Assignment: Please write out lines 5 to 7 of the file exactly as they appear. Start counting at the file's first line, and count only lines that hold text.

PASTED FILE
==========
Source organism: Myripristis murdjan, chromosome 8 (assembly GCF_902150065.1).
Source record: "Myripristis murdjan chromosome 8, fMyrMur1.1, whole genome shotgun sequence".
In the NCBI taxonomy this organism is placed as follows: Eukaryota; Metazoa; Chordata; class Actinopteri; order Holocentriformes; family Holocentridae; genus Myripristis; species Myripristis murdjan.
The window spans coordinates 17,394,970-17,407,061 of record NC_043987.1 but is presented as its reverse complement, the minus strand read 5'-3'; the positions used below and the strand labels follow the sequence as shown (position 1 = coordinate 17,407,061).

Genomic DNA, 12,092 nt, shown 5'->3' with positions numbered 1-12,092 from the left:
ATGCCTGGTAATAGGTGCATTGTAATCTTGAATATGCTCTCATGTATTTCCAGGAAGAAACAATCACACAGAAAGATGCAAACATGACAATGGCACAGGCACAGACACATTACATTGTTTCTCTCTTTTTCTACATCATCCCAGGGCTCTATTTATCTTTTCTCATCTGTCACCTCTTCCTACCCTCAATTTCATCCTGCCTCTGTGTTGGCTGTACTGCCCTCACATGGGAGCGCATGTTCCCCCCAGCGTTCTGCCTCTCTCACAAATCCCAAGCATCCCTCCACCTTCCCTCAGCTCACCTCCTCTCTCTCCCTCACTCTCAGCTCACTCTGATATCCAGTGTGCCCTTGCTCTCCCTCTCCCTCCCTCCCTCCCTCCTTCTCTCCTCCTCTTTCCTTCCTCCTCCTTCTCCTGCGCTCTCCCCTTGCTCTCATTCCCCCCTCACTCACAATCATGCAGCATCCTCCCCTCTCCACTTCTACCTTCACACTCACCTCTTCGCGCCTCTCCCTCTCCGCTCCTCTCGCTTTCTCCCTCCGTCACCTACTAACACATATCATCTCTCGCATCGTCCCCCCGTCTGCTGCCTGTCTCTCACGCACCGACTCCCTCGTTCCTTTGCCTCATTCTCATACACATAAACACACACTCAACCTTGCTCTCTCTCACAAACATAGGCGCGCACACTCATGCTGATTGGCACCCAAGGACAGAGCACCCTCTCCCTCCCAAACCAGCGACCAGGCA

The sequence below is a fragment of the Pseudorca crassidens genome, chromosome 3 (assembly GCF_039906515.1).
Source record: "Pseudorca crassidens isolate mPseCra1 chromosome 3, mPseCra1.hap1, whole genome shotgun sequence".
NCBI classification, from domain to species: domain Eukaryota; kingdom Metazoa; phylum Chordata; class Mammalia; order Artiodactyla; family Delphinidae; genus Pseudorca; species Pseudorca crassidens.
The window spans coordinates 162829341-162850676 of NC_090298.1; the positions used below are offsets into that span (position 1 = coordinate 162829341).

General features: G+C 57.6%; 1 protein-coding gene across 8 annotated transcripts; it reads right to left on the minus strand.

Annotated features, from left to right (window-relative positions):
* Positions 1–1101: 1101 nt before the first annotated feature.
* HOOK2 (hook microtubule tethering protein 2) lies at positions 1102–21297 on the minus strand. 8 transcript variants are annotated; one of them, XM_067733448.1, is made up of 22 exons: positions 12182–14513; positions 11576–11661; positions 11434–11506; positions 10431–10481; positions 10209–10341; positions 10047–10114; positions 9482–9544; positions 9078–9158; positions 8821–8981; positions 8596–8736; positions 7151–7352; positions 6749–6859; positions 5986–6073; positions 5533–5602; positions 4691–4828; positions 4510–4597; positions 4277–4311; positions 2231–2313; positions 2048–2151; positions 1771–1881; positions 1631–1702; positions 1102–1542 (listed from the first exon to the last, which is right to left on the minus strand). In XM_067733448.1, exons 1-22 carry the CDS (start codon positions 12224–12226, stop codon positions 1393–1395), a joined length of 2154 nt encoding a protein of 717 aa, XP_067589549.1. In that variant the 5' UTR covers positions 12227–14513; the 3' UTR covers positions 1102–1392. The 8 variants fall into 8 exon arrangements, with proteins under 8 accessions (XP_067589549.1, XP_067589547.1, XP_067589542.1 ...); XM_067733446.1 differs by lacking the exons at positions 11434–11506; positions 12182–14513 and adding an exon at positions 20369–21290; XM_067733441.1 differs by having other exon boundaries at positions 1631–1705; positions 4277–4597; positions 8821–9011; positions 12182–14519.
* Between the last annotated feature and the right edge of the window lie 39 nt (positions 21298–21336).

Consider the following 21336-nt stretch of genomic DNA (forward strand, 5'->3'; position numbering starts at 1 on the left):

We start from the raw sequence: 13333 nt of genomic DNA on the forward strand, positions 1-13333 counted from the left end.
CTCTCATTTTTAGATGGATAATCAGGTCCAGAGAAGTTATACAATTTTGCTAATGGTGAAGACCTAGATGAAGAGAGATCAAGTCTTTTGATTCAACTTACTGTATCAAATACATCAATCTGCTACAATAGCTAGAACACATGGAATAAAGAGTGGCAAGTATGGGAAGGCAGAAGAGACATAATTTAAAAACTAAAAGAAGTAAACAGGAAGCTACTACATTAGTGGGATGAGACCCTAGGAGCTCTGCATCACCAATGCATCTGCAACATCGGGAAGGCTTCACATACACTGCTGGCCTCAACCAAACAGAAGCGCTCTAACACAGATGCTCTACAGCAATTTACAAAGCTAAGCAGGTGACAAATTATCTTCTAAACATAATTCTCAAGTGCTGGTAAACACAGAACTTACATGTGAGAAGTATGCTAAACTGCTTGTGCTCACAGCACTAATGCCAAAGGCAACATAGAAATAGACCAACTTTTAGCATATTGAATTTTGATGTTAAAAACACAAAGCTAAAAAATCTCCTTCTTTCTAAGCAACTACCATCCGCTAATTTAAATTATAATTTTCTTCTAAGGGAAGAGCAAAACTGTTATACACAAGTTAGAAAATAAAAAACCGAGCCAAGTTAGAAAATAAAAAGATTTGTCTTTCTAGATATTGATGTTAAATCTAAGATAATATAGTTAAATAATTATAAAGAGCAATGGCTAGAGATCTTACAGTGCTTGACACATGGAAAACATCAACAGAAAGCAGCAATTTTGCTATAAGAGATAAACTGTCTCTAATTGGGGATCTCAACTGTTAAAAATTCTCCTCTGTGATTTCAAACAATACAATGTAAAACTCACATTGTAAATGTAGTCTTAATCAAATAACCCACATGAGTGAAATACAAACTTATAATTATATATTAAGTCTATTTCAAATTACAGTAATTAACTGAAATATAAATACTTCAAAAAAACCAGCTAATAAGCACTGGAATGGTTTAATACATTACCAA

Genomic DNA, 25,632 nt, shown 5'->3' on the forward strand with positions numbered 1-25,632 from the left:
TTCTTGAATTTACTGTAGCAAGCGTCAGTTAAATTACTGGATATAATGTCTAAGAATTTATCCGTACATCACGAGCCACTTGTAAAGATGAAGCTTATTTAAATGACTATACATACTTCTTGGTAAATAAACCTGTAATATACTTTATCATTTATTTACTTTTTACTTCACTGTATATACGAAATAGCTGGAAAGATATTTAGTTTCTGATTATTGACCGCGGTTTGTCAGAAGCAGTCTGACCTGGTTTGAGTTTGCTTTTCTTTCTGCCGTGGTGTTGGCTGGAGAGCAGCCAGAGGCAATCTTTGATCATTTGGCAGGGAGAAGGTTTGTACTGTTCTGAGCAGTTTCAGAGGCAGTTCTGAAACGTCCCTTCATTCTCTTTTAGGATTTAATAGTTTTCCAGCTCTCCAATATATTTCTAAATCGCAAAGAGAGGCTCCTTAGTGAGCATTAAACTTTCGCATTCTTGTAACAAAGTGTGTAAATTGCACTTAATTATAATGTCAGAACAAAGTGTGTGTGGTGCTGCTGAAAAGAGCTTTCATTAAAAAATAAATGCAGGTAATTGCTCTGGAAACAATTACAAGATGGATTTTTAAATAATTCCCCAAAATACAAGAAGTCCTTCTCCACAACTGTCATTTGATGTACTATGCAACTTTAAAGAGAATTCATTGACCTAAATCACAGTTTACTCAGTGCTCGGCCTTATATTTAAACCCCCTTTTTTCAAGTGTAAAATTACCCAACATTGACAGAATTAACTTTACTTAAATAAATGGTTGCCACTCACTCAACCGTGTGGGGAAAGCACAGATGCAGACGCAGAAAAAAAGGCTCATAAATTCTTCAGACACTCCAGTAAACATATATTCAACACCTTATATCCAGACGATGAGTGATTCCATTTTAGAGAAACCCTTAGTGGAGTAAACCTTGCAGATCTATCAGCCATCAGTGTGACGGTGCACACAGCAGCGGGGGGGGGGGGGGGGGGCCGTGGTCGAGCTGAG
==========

Genomic DNA, 12,092 nt, shown 5'->3' with positions numbered 1-12,092 from the left:
ATGCCTGGTAATAGGTGCATTGTAATCTTGAATATGCTCTCATGTATTTCCAGGAAGAAACAATCACACAGAAAGATGCAAACATGACAATGGCACAGGCACAGACACATTACATTGTTTCTCTCTTTTTCTACATCATCCCAGGGCTCTATTTATCTTTTCTCATCTGTCACCTCTTCCTACCCTCAATTTCATCCTGCCTCTGTGTTGGCTGTACTGCCCTCACATGGGAGCGCATGTTCCCCCCAGCGTTCTGCCTCTCTCACAAATCCCAAGCATCCCTCCACCTTCCCTCAGCTCACCTCCTCTCTCTCCCTCACTCTCAGCTCACTCTGATATCCAGTGTGCCCTTGCTCTCCCTCTCCCTCCCTCCCTCCCTCCTTCTCTCCTCCTCTTTCCTTCCTCCTCCTTCTCCTGCGCTCTCCCCTTGCTCTCATTCCCCCCTCACTCACAATCATGCAGCATCCTCCCCTCTCCACTTCTACCTTCACACTCACCTCTTCGCGCCTCTCCCTCTCCGCTCCTCTCGCTTTCTCCCTCCGTCACCTACTAACACATATCATCTCTCGCATCGTCCCCCCGTCTGCTGCCTGTCTCTCACGCACCGACTCCCTCGTTCCTTTGCCTCATTCTCATACACATAAACACACACTCAACCTTGCTCTCTCTCACAAACATAGGCGCGCACACTCATGCTGATTGGCACCCAAGGACAGAGCACCCTCTCCCTCCCAAACCAGCGACCAGGCA

The sequence below is a fragment of the Pseudorca crassidens genome, chromosome 3 (assembly GCF_039906515.1).